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  1. #1
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    Default Findhorn - Historic Catch Data

    Happy New Year everyone. Following my work on the Deveron, I have now turned my attention to another favourite river, the Findhorn. I hope that you will find the following graphs interesting and feel moved to offer some comments that may assist further research. All of the data displayed is courtesy of Marine Science Scotland: any interpretation is my own.

    The first stacked graph shows how historically the Findhorn had a small grilse catch that broadly marched in step with the MSW catch. Then in the early 1980s, something changed: the grilse catch shot up and remained high until the last 2 years. Are there any theories to explain this extraordinary shift?

    Findhorn MSW & Grilse.jpg

    The second plain-line shows the MSW catch and the 20 Year Average. You will note that the 20 YA has trebled over the past 60 years. However, it appears to hit a plateau around 2000. You will also note that the Findhorn MSW catch, whilst highly variable, does not display the extremes of the Deveron. Despite a run of poor years 1996-2003, the period 2004-2011 includes 5 years that rate amongst the river's best ever. Does anyone have an explanation for the plateau?

    Findhorn MSW.jpg

    The third graph shows the combined total rod catch and the 20 YA. It underlines the extraordinary effect of the "grilse surge" on the overall rod catch - the 20 YA has grown 5-fold over the 60 years. Once you add in the grilse, then you are looking at some huge year to year variations - up to +/- 2250 fish between years.

    Findhorn Total.jpg

    Unlike the Deveron which has shown a complete shift from spring to autumn, the Findhorn remains weighted towards the summer, principally June and July. However, direct comparison is difficult because the Findhorn's season ends in September, whereas the Deveron's close is at the end of October.

    The Findhorn's correlation between water levels and catches is not as high as the Deveron's, and is further complicated by the effects of the various obstacles along its course. As a result what may be good for the lower river is not necessarily so for the middle and upper, and vice versa. I shall do some further work and post it on this thread in due course.

    All feedback and comments gratefully received.
    Attached Images Attached Images
    Last edited by MCXFisher; 31-12-2015 at 03:08 PM.

  2. #2

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    I'm wondering why did you use a 20-year average instead of a 10-year average.

  3. #3
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    Quote Originally Posted by TonyPrior View Post
    I'm wondering why did you use a 20-year average instead of a 10-year average.
    To give the longest possible perspective on trends and thus to smooth between shorter cyclic periods.

  4. #4
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    Very interesting to see the growth of the average catch in a catchment I hold up as the least damaged in the UK (of the major salmon rivers). Was there a history of estuary/inshore netting that suppressed catches?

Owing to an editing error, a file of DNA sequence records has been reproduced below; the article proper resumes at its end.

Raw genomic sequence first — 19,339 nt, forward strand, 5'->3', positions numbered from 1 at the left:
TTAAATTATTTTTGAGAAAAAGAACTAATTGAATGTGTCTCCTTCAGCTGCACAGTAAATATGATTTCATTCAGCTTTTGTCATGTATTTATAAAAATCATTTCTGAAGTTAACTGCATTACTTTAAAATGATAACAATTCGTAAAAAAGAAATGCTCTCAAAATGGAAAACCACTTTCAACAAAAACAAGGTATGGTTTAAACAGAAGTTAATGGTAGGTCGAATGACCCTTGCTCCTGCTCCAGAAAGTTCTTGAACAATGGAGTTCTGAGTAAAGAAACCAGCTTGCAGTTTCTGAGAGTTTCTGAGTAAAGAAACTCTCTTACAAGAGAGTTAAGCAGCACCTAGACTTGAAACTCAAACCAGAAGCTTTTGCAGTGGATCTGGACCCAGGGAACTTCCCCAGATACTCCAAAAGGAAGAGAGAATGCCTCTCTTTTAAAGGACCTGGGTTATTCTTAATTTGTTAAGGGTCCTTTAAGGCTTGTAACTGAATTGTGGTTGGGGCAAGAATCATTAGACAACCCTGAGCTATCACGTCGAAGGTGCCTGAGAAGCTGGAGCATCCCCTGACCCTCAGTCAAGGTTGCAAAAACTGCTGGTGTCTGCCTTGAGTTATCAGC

The fecundity of salmon is changing (less years per life cycle = more adult fish), but this surely can't have offset the declining marine...I have discounted the argument there more rods fishing harder and better with improved methods as speaking to historic Findhorn rods the worm and upstream mepp did great damage in the past and are no longer used/permitted.

    Also very pleased that after an incredible week in 2011 when my party bust the long standing beat record, I sat out the poor years of 2012 and 2013! Went back this year in early August to Lethen and had a red letter week as the grilse piled through the beat.
    Last edited by Bann Special; 01-01-2016 at 01:08 PM.

  5. #5
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    Default Findhorn - Catch and Flow Data

    Following my last post on the Findhorn's catch trends over time (sadly there has been no feed back to date), I have now looked at the relationship between water flow and catches.

    The summary of the 50 year period is shown here: owing to the extreme variability of the grilse catch I have excluded this in the interests of clarity.

    Findhorn MSW Catch vs Flow.jpg

    The graph doesn't tell you much, other than perhaps highlighting the effects of a few especially dry years. However, because the Findhorn's catch is relatively evenly spread through the season, there is a much lower correlation between catch and whole-season average water levels than on the Deveron.

    This is evident in the 20 year series 1987-2007 (chosen for consistency with my Deveron work).

    Findhorn Water Level and MSW Catch.jpg

    There is also the question of changing methods and the shift towards fly-only. This is potentially significant on the Findhorn, because there are several stretches that used to offer highly productive prawn and worm fishing in low water conditions; and others, spinning in high water. As an example, on the Upper Findhorn, the Tomatin House annual catch figures reduced dramatically with the end of spinning and bait fishing.

    Some of my earlier work on Just One Week examined the relationship between water levels and catches at Tomatin and demonstrated a strong correlation over a 10 year period. It also looked at the combination of levels and variability (i.e. the effect of spates) on catches, where the combined correlation was very strong. Accordingly, I looked at the whole river data sets to see whether a similar correlation existed.

    The first graph covers the 20 year series:

    Findhorn Spate Variance and MSW Catch.jpg

    in which the correlation is low.

    In an attempt to take out the changed methods issue I also looked at a shorter sequence of just 10 years.

    Findhorn Spate and MSW Short.jpg

    Again, you can't identify a clear cut linear relationship. However, there is one factor that does stand out in the previous graph, which you might regard as common sense, under the Epicurean* theory of "not to much, nor to little, but just right". You will note that there is a cluster of good catches with the flow variability in the range 15-20 on the horizontal axis. In that range most of the catch data points are above the trend line; whereas beyond 23-25, the majority are below it. The freak catch of 1995 has to be disregarded as just that. So it is no surprise therefore to conclude that the Findhorn fishes best with a decent water level interspersed with a regular succession of significant spates. Indeed it's a blinding glimpse of the obvious, but at least there's some data to support it.

    Happy New Year

    Michael

    * Epicurius was an early Greek philosopher who always sought the middle way. Unfortunately this led to his demise, as according to popular legend he was run down and killed by a bullock cart when walking in the middle of the road on his way home in the darkness whilst drunk.